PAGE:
General anaesthesia for horses is a remarkably high risk procedure. So high risk that most clued up anaesthetists will routine place an arterial catheter for direct measurement of arterial blood pressure, usually using an oscilloscope type display of the wave form, even for "short" procedures. Back in my training days I had the pleasure of many such events and, in those where there was not too much to worry us, my extremely well informed supervisor and I would discuss the applied physiology of keeping 500kg of unspeakably valuable equine alive, asleep and immobile. I remember just one brief comment about the double nature of the systolic pulse peak. Polly's comment was that it was something to do with a pressure wave reflection from the hind limbs (we usually had the catheter in the facial artery, up at the front end, as far away from the surgeons as we could get. If you've never been there...
Anyway. The heart contracts, there is a rise of pressure in the peripheral arteries to the systolic peak followed by a decay down to the diastolic plateau before the next beat. Except it's not smooth. A few milliseconds after the systolic peak, part way down the fall to diastole, there is a second peak. Who ordered that?
It turns out that this second peak really is due to a reflected pressure wave. The systolic pressure wave travels directly from the heart to the facial or the radial artery, wherever you have managed to get an arterial line in. The same pressure wave travels off down the aorta until it hits the resistance of the hind legs. Some of the pressure wave carries on, some is reflected back. The reflected portion goes back up the aorta in the wrong direction before spreading out through the arteries at the front end of the patient, those few milliseconds later.
If all horses where exactly the same size the time between the systolic pulse and the second peak would always be the same if the speed of travel of the pressure wave was always the same.
It's not. The speed of the wave is influenced by the stiffness of the aorta. The stiffer the aorta, the faster the wave travels and the shorter the time to that second peak. Also, the stiffer the aorta in a human the more likely that person is to die of cardiovascular disease. The two things are associated.
So, in a human, if you correct for height, the time difference between first and second peaks gives you an index of aortic stiffness. This usually worsens with age so you can then give a crude cardiovascular "age" to a person.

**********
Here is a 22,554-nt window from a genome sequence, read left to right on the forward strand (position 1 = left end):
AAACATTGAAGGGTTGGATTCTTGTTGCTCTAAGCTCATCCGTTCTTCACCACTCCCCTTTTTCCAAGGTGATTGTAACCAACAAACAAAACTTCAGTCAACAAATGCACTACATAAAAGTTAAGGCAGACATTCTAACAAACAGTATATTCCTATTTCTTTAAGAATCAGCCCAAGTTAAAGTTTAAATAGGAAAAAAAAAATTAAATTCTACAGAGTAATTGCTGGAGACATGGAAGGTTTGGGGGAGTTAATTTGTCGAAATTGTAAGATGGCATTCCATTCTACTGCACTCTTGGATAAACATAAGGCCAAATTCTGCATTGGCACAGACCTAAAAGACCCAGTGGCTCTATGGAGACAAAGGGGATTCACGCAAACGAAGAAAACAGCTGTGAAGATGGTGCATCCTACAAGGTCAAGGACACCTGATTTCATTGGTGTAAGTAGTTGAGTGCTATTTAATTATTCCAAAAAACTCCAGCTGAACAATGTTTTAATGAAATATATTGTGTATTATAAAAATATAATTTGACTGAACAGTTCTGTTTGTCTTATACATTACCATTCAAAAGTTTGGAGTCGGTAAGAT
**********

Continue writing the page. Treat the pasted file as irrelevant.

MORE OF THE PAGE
There are several methods for getting aortic pulse wave velocity and, luckily, most of them don't involve you having a catheter placed in an artery!
The easiest and most expensive way is to buy one of these machines, which is a commercialisation of the system described here. This is from the paper and the caption is self explanatory:
By an absolute quirk of fate I was put in touch with someone who owned one of these commercial machines. I was invited to play with it and came out with a cardiovascular age of 32 years. I think I was 51 or 52 at the time, already several years in to LC/high saturated fat eating. The girl who owned the machine was in to "healthy" eating plus arginine supplementation for her own CV issues. The CardioCheck gave her a CV age of about 70 years and she was having frequent palpitations. I was polite enough not to ask her chronological age but it was a sight younger than mine!
I lent her Life Without Bread. The palpitations stopped immediately on LC but it took six months to get her CV age down to her chronological age. I guess it's well below that now.
I don't have the equivalent of $3,999 in pounds sterling for a CardioCheck machine. But I do have access to a doppler ultrasound used for the determination of blood pressure in cats and dogs.
You can HEAR the double peak in the doppler arterial flow. You can also sit your computer next to the loud speaker of the doppler, record the sound output, smooth it electronically and actually measure the time between the peak systolic flow and the smaller second peak. Factor in your height and you have an aortic stiffness index.
I'm consistently equivalent to the low 30's in CV age. I've played with other people of my age who also eat LC and they too have a "young" CV system. Normal diet people come out all over the place, some scarily high.
Well, it's time to look at Bradley and Hunter's latest sugary offering.
EDIT added in response to comments
OK, the formula is simply height in metres divided by time between peaks in seconds. I can't find the graph anywhere on my hard drive so this jpeg is the closest I can come to putting values in to ball park areas.
One 50+ female LC friend has a time between peaks of 320ms and a height of about 1.65m giving an SI of 5.12. That puts her CV age somewhere in her 20s...
I can't convert the Audacity file to anything visual to show you. The estimations are pretty crude but if you check various pulses you get a reasonable idea of a typical waveform.
Relax before you try, be sitting, no crossed legs!